I wouldn’t say I’m an expert macaron maker, but I’m happy to share the recipe that I used to make these tasty little treats.
When I started looking at macarons recipes, I thought it wouldn’t be that difficult to make them. The ingredient list and method seemed pretty straight forward, but they are a bit tricky to make. I had many failures. I finally broke down and bought a kitchen scale. That helped a lot. I have tried many recipes with varying measurements and methods. I have had consistent success with this recipe.
The texture of the batter is very important. There are lots of videos out there on how to make macarons. I highly recommend you watch one or two so that you can see what the consistency of the batter should look like. You’ll have a higher chance of success your first time.
I used Martha Stewart’s recipe the first time I made macarons. Her recipe is pretty good. I also found her video recipe helpful.Then I discovered another website with a much better recipe, Indulge With Mimi. Yes, Mimi’s recipe is better than Martha’s. You must check out Mimi’s macaron tutorial video. It helped me get the technique down. My recipe is largely based on Mimi’s. I use less sugar because I prefer a less sweet macaron because the filling is also quite sweet. The recipe still seems to work with the lesser amount of sugar. I have made this recipe several times and I’m really happy with the results. Thank you, Mimi!
French almond cookies.
- 3/4 cup sifted almond flour, (65 grams)
- 1/2 cup sifted icing sugar, (65 grams)
- 1/8 tsp freshly grated nutmeg, optional
- 2 medium egg whites, room temperature, leave out for over 6 hours
- 1/8 tsp cream of tartar
- 3 tbsp fine granulated sugar, (berry sugar)
Preheat the oven to 295 to 300 degrees. Most recipes recommend 320 degrees and higher. The higher temperatures did not work well with my oven. If it's your first time, I would try 300 degrees.
Sift the almond flour and set aside. (You’ll notice that some of the almond flour is too thick to fall through the sifter. Don’t use the coarse almond flour in the macarons. Sift the icing sugar. Add it to the almond flour. Use a whisk to combine the almond flour and the icing sugar.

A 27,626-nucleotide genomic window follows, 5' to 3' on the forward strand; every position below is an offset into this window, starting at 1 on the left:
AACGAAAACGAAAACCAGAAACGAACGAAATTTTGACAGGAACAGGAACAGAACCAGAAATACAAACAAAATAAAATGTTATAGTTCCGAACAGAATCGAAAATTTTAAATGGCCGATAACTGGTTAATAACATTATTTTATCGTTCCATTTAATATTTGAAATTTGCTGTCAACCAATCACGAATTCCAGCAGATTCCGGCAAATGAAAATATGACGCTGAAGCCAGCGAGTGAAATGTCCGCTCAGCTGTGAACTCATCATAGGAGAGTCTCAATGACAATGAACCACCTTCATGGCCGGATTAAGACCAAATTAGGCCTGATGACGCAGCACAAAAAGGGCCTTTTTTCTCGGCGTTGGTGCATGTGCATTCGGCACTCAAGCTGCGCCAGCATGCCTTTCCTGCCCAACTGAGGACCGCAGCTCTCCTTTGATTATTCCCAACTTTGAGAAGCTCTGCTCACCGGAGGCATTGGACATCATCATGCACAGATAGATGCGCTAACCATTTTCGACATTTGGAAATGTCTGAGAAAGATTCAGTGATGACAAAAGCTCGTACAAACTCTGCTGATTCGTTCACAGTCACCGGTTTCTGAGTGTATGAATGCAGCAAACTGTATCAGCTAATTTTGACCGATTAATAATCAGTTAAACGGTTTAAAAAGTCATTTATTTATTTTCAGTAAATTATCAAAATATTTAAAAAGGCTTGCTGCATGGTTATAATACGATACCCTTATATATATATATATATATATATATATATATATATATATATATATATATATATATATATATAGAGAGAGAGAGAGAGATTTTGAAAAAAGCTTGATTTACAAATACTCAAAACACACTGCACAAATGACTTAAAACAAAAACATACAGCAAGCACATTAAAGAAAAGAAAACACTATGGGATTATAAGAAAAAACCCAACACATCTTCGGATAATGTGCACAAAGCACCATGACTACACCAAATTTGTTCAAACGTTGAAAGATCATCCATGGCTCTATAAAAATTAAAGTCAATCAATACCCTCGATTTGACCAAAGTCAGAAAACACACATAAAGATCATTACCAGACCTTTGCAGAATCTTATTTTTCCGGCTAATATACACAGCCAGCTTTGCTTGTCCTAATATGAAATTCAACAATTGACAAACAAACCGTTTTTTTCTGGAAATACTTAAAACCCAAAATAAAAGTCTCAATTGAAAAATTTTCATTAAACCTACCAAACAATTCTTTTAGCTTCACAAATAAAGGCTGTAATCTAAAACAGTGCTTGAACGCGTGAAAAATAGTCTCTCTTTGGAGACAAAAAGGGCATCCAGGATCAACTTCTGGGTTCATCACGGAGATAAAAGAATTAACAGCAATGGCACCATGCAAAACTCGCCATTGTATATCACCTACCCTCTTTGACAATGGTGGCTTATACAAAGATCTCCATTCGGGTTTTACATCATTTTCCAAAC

In a stand mixer or separate bowl, whisk the egg whites until they’re foamy. Add the cream of tartar. Whisk some more. When soft peaks form, add the sugar one tablespoon at a time. Then add the gel food colouring. A little goes a long way. Whisk until firm peaks form.
Add the almond flour/icing sugar mixture to the egg whites in two stages. Gently fold the mixture with a spatula until combined. Watch Martha’s video for the appropriate folding technique. The batter should be the consistency of honey. Don’t over mix the batter! The macarons will crack. ?
Put the macarons mixture into a piping bag. Use a 1/2 inch round tip nozzle to pipe your macarons.
Gently drop your baking pan from about 6 inches onto a table four or five times to help reduce the appearance of air bubbles in the macarons.
Allow the macarons to rest on the table for 30-45 minutes before you put them in the oven. This will allow a skin to form on the macarons, which will become glossy when they’re fully cooked. Touch one of them to see if a skin has formed before you put the first tray in the oven.
Bake the macarons for approximately 12 to 15 minutes one tray at a time. The cook time will depend on the size of the macarons and your oven. I bake them on the middle rack; that worked best for my oven.
After 6 minutes, open the oven door and turn the baking sheet around so that the macarons cook evenly. This will also allow some the steam in the oven to escape, which is apparently a good thing.
Allow them to cool for about 20 minutes before you attempt to move them. They are very delicate when they’re warm. When they have cooled completely, you can add the filling. You can even wait a day to fill them. Store them in the fridge if you don’t plan on eating them right away.